Ben Wallace should start over Greg Monroe at center for Detroit Pistons

Before the Pistons’ win over the Suns on Saturday, Ben Wallace hadn’t come off the bench since March of last year. Before that, he hadn’t come off the bench since April of 2009. In fact, Wallace never came off the bench with the Magic, in his first stint with the Pistons or with the Bulls – a 10-year stretch.

But for the first time since he was a Wizard in the 1990s, Wallace faces the prospect of becoming a regular bench player.

Wallace missed seven games with an ankle injury before playing against Phoenix, but Detroit’s game against the Magic tonight will be the true test of his role.

A Piston entrenched in the starting lineup has been injured twice this season. Both times, after missing games, he came off the bench until demonstrating he was completely healthy.*

*When Richard Hamilton missed two games with a sore foot, he came off the bench against the Bobcats before returning to the starting lineup. When Rodney Stuckey  missed two games with a sore foot, he came off the bench against the Jazz and Lakers before returning to the starting lineup.

With seven rebounds and strong defense down the stretch against the Suns, Wallace proved he’s healthy.

So will Wallace take his starting position back from Greg Monroe, who has played very well lately? Let’s look at the key considerations and decide who deserves to start.


Ben Wallace, one of the NBA’s all-time best defenders, has slipped to only above average at 36. In his rookie season, Greg Monroe has climbed to above average. At this crossroads in their careers, the difference between them defensively is minimal.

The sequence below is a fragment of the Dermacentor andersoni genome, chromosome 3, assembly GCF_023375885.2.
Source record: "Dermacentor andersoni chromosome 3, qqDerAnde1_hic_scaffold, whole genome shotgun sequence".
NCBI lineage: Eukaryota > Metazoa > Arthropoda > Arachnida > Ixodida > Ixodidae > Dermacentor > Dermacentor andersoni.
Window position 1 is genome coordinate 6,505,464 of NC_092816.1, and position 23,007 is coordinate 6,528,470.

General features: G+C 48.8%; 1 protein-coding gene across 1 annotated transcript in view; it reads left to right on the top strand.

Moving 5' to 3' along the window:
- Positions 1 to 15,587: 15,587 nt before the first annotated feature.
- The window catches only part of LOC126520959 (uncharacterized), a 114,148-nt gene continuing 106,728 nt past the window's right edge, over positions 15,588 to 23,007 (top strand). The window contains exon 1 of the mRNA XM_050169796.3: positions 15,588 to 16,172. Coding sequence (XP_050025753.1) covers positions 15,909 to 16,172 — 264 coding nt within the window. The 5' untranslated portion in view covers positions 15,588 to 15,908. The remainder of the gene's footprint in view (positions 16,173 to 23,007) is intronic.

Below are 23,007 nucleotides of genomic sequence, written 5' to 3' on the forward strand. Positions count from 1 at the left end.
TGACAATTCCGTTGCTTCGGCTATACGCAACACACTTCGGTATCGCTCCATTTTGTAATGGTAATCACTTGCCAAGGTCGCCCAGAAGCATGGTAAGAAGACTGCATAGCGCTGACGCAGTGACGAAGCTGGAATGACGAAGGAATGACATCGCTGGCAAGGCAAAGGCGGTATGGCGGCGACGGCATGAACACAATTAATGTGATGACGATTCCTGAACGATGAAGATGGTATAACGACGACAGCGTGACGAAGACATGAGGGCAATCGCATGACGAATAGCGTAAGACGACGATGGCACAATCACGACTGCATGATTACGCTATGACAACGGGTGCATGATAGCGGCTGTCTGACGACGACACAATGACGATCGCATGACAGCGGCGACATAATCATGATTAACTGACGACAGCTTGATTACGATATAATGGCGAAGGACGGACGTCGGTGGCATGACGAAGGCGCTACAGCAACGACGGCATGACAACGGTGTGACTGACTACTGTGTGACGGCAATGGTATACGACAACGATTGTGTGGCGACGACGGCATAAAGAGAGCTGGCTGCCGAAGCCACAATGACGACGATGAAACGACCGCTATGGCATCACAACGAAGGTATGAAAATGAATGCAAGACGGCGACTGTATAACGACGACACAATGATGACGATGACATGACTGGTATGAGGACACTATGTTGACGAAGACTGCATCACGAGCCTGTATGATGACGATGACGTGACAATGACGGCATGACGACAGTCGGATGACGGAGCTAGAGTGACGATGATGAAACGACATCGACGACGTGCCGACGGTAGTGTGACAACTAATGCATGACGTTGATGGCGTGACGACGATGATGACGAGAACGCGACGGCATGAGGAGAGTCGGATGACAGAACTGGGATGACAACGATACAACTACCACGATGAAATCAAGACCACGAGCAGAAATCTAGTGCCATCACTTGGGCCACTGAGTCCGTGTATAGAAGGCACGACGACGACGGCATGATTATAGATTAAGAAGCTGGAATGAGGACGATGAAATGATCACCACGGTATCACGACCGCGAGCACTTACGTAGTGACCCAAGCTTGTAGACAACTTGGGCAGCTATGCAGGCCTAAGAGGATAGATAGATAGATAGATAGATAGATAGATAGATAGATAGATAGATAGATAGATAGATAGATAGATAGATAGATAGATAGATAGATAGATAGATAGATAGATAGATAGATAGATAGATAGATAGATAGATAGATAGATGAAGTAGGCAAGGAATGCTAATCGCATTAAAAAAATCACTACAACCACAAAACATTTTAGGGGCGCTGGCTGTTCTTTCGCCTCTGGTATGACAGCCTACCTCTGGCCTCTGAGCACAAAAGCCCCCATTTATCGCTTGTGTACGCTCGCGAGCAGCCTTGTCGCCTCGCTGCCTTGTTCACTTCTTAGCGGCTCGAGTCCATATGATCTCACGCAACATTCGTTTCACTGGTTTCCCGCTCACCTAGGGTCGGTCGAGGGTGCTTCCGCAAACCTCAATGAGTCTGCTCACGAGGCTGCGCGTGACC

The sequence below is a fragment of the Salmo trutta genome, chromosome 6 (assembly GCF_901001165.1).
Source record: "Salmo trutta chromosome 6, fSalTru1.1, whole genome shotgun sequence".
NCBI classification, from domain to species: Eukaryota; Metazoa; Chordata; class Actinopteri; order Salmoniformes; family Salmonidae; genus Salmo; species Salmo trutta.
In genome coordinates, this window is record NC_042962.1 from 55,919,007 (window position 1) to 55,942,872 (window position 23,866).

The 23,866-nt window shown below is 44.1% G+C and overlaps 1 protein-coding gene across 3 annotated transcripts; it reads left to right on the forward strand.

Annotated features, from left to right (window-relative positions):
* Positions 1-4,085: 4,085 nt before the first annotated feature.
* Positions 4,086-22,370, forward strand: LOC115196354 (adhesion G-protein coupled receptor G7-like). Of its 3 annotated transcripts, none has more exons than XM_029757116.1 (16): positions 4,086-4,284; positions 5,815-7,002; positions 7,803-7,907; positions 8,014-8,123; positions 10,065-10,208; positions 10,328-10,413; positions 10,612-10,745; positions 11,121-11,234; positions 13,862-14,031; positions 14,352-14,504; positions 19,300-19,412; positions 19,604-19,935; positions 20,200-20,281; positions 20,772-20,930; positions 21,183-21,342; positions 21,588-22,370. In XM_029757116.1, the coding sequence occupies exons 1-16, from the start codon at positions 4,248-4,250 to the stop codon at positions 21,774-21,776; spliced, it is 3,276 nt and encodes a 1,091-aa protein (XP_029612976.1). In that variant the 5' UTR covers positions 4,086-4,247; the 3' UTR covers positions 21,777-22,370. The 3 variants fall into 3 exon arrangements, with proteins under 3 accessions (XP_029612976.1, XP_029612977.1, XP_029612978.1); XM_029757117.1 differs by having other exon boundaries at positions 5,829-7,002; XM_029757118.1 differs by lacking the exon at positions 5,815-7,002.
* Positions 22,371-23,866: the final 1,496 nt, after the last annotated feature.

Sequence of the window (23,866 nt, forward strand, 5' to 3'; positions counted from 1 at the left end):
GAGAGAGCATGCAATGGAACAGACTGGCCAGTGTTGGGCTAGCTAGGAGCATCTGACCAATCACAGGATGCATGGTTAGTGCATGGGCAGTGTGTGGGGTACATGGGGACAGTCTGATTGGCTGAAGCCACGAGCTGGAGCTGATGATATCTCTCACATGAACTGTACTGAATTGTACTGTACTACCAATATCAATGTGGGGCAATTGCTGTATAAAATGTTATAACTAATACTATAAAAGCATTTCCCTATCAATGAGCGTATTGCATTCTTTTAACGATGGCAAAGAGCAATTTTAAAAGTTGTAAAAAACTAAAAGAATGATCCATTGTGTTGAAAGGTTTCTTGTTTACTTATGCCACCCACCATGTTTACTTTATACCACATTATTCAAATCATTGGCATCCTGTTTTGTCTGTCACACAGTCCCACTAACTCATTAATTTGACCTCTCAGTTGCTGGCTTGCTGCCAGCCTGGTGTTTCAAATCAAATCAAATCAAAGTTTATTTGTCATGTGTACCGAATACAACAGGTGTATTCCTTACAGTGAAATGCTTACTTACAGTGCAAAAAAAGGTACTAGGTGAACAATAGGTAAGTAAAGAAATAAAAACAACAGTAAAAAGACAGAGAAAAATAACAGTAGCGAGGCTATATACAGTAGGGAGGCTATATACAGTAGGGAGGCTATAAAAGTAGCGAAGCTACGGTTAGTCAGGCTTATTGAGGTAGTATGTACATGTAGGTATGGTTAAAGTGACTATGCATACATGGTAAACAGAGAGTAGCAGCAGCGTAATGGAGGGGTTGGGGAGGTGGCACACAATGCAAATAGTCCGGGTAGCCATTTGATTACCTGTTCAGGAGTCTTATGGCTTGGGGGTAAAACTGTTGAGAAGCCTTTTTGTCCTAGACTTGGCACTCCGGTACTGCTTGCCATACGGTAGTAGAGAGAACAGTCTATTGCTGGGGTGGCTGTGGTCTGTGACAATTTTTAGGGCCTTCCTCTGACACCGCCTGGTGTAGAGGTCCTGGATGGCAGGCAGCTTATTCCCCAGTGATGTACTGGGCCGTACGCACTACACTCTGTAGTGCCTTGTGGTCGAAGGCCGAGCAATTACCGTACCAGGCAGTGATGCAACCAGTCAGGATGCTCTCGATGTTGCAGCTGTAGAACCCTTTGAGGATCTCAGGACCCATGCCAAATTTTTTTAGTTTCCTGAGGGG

After reviewing their defense on Synergy, two areas stand out – isolation and pick-and-roll.

Wallace allows .52 points per possession on isolation plays (10th in the NBA), and Monroe allows .95 points per possession (196th in the NBA) on such plays. The difference comes largely because Wallace better understands how to position himself and uses his quick hands to generate stops.

Monroe could be bridging that gap, though. He’s averaging two steals in his last 10 games, and many of them have come on-the-ball.

As far as guarding the screener on pick-and-rolls, Monroe allows .96 points per possession when (29th in the NBA), and Wallace allows 1.12 points per possession (40th in the NBA). Monroe is a bit more agile and capable of hedging then falling back.

The information Synergy makes available to me tracks only on-ball defense. I think Wallace gets an edge with help defense, but his defense has probably fallen off more in that regard than any other. As Monroe learns to read plays, he’ll catch up.

Wallace’s defense has slipped considerably, even from last season. But that change is more pronounced late in games. So, when it comes to defense, Wallace would benefit from starting – and by extension, so would the Pistons.

Edge: Ben Wallace